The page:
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Total faces criminal charges in French courts over Palma attack in Mozambique

A criminal complaint has been filed in France against Total for manslaughter and failure to assist a person in danger.

The charges were filed by survivors and families of victims of the devastating terror attack which happened in Palma, Mozambique on March 24, 2021.

Sources said Justiça Ambiental of the Friends of the Earth Mozambique and Friends of the Earth France had been warning since 2019 about Total’s responsibilities in developing its mega-gas project, Mozambique LNG.

This, according a sources, was despite the pre-existing and ongoing security and humanitarian situation, and the numerous human rights violations in the country.

Industry watchers have argued that the complaint against Total confirms that the French multinational had not taken the necessary measures in view of the serious existing risks.

While the situation in Cabo Delgado remains dramatic, Justiça Ambiental and Friends of the Earth France have denounced Total’s intention to restart operations by the end of the year, with the support of French banks Crédit Agricole and Société Générale.

NatureNews gathered that three years ago, Friends of the Earth France, Mozambique and International, had published an investigative report entitled “Gas in Mozambique: a windfall for the industry, a curse for the country”.

The report which was released in June 2020 had detailed the risks and impacts of the project on human rights, the environment, the climate, and the complicity of the French State.

At the time, the Friends of the Earth had warned: “In a region plagued by escalating conflict, gas development is already turning into a nightmare for the people of Cabo Delgado”.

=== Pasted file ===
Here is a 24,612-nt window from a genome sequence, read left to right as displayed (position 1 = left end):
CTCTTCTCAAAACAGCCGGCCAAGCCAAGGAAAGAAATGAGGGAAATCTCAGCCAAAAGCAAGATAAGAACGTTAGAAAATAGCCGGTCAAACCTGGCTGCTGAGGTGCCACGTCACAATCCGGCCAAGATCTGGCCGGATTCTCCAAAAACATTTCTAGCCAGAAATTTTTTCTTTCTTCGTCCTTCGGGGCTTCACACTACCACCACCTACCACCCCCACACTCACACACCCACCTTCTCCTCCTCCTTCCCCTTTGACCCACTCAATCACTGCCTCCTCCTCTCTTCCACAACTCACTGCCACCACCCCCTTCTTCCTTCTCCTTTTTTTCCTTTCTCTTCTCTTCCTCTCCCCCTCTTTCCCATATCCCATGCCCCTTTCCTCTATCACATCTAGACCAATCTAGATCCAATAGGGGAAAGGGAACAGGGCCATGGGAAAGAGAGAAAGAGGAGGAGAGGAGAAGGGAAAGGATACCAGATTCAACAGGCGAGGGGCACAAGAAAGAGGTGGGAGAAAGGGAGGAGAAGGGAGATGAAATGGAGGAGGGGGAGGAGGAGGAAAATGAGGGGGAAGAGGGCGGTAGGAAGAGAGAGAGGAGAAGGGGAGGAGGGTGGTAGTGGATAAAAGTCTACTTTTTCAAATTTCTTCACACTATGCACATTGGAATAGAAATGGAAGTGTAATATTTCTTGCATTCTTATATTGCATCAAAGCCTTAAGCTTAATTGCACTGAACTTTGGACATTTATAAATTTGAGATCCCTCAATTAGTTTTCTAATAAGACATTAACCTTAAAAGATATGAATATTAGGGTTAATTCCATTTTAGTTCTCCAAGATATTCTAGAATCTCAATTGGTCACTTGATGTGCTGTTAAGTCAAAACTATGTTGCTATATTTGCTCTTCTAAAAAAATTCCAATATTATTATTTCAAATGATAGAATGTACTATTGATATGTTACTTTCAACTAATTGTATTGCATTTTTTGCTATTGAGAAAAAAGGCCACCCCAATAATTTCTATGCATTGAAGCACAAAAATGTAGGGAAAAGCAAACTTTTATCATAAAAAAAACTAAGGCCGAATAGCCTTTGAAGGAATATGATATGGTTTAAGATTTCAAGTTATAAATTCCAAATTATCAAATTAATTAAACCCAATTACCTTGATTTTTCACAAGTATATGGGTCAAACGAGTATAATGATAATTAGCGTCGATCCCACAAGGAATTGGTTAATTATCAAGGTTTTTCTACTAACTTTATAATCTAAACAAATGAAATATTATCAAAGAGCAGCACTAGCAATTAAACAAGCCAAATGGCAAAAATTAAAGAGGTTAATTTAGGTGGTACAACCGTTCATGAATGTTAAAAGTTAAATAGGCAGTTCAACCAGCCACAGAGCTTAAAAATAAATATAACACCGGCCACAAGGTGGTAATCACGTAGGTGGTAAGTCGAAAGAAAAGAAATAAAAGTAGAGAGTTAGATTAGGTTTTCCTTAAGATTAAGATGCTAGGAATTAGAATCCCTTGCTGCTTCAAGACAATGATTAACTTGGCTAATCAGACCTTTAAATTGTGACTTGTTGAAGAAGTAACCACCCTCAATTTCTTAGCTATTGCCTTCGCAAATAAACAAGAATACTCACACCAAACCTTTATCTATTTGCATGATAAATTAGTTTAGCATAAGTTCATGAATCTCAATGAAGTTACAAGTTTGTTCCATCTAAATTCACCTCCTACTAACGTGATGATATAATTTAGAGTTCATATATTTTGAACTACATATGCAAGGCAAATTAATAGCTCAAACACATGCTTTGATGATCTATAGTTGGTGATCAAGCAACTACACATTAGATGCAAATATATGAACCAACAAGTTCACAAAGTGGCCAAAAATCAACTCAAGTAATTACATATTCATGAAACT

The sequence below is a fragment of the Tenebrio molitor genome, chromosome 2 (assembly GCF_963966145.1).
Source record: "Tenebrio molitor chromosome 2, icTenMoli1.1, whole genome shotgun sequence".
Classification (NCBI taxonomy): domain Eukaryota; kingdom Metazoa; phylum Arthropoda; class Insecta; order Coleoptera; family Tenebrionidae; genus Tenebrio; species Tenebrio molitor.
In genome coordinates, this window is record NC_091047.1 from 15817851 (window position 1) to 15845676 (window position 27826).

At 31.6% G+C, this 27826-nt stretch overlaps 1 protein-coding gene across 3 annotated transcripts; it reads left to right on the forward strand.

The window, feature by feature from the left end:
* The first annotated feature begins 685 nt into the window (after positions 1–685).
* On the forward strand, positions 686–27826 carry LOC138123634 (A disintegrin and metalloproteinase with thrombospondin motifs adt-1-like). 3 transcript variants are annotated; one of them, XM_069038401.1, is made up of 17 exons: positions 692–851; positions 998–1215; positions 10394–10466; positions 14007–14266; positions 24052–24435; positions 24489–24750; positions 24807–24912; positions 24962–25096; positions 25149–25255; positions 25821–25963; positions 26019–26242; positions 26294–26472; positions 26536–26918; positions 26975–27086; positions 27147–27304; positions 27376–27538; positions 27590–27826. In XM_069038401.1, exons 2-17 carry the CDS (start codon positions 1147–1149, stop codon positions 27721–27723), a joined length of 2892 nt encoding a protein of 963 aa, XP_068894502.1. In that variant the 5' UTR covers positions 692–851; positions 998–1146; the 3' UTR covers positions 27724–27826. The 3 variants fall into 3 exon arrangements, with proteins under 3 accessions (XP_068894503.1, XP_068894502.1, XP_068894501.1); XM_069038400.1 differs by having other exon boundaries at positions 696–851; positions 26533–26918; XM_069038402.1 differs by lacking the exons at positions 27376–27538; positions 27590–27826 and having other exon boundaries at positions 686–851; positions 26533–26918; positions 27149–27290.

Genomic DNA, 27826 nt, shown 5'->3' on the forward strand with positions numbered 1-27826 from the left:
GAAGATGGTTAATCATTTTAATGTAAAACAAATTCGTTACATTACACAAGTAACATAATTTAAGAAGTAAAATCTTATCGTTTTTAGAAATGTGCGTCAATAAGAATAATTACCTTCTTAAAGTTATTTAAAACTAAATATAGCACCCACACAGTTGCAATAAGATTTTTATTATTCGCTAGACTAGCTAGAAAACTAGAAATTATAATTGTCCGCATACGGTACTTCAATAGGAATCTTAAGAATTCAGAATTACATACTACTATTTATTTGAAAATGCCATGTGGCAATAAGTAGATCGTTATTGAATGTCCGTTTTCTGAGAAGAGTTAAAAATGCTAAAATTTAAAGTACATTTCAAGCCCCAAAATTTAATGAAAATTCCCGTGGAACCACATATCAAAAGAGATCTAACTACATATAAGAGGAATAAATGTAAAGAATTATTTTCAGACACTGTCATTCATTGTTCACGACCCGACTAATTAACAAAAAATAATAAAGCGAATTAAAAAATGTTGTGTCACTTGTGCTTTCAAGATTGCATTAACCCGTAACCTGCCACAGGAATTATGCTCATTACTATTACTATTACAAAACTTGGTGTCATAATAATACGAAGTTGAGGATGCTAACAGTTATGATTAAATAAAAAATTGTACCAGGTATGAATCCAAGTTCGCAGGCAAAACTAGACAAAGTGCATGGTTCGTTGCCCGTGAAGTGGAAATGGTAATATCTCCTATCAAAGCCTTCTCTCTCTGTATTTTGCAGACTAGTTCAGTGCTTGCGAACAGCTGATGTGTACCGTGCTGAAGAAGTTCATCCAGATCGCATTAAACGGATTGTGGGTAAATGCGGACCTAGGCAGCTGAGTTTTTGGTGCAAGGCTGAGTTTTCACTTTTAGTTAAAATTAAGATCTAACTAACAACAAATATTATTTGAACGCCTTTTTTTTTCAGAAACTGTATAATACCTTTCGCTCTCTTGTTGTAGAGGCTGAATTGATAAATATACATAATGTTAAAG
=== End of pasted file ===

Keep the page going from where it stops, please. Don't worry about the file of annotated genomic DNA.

NatureNews gathered that following the terrorist attack in Palma, which caused the death of almost 1,200 civilians, Total declared force majeure and suspended operations in April 2021.

Friends of the Earth said Total was merely seeking to free itself from its contractual obligations with its subcontractors, many of whom are local.

The organisation said the attacks did not only affected the workers of Total’s subcontractors, but above all aggravated the situation of the local populations displaced by the gas project, who were abandoned without land or livelihoods, and with the compensation process halted without certainty around when or if it would resume.

According to Friends of the Earth,the criminal complaint filed against Total confirms the transnational corporation’s scant regard for the local population and its subcontractors.

It said despite being aware of the deteriorating security situation in Cabo Delgado and the likelihood of an imminent terrorist attack, the company has been criticized for not even having adopted an evacuation plan.

Worse still, according to the complaint, which is based in particular on the investigation by journalist Alex Perry, Total refused to provide assistance to the security company DAG, which had requested fuel for its rescue missions during the Palma attack.